Hard times for asylum

The government’s hardening attitude towards asylum seekers has been
thrown into sharp focus over the past week. First, we had the
unseemly spectacle of a former Labour minister delivering a speech
some of which would not have been out of place at a Conservative
party conference. MP Stephen Byers sought to blur the distinction
between asylum seekers and economic migrants, while suggesting we
ditch the Geneva Convention on refugees and reject out of hand
applications for asylum from people without documents.

Then on Friday the Home Office pledged to challenge yet another
High Court decision against its asylum policy, with judges ruling
that denying support to destitute people and forcing them to sleep
rough amounted to “inhuman and degrading treatment”.

But perhaps the most powerful indictment of the current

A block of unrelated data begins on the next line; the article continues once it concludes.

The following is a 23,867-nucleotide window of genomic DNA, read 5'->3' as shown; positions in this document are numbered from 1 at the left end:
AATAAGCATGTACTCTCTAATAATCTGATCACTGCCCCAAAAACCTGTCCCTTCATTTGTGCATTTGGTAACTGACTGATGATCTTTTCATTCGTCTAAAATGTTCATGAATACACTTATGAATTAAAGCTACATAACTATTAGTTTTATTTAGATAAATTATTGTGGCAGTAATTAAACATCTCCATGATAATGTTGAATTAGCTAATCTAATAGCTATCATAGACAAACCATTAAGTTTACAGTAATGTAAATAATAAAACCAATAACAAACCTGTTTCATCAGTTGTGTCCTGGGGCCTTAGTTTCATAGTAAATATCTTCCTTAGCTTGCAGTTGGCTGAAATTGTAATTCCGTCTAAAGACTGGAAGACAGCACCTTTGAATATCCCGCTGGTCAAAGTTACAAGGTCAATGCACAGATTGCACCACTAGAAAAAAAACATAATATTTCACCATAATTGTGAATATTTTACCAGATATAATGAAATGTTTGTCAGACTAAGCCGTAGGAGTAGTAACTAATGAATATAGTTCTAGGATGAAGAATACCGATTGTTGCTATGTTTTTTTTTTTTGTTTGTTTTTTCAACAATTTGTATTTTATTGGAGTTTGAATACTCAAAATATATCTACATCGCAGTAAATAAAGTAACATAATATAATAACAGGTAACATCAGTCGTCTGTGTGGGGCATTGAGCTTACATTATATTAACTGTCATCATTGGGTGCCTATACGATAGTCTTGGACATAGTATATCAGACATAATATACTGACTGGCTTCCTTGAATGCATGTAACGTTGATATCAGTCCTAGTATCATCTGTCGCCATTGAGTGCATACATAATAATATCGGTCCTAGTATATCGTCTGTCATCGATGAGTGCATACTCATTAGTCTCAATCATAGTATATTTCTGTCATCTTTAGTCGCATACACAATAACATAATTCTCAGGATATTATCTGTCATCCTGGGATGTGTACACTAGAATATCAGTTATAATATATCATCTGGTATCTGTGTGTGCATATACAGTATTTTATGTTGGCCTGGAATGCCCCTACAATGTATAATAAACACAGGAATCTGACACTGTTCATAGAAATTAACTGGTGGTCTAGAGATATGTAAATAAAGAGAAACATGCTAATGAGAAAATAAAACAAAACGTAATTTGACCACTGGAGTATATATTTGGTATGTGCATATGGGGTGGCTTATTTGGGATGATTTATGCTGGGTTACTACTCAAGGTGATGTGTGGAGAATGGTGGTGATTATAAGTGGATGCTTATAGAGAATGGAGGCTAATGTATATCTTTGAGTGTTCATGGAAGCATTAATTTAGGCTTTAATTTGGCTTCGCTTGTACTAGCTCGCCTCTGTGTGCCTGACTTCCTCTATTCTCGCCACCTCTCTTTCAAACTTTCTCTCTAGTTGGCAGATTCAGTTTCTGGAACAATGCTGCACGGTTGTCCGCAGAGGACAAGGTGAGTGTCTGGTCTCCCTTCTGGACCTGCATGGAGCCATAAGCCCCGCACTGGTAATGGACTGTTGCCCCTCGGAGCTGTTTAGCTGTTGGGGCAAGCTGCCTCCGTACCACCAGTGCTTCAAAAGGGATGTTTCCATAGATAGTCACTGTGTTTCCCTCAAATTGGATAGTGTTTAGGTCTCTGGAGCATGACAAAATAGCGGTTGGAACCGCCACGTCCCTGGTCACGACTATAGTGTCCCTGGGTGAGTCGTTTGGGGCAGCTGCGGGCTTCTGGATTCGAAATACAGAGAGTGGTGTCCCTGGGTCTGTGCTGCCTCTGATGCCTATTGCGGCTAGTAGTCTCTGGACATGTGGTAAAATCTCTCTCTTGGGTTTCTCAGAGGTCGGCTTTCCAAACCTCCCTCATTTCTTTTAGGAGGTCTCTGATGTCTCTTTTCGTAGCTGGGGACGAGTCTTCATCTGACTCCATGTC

administration’s vindictive attitude towards those seeking refuge
here was the sight of Mrs Ay and her children being frogmarched on
to a plane at Stansted airport.

Whatever the rights and wrongs of Mr and Mrs Ay’s case, here we
have four young children who settled in Kent, made friends, learned
English and were doing well at school. Then, after three years,
their Kurdish father had his claim for asylum dismissed, and he was
deported to Germany. The authorities there duly packed him off back
to Turkey, where he was arrested and has not been heard of since.
His traumatised children were incacerated in Dungavel, the former
Scottish prison, where they have been locked up for a total of 385
days. So much for the government’s claim that children are only
ever held as a last resort and for the shortest possible

The Home Office asserts that, as the family is being sent to a safe
country, it does not even have to consider the merits of the
children’s last-ditch claim for asylum in their own right. That may
be technically true, but it smacks of evading all moral obligation
towards them. The government was clearly determined to make an
example of the Ay family to demonstrate that it is not soft on
asylum. But the shabby treatment of those children was carried out
in our name – and it shames us all.

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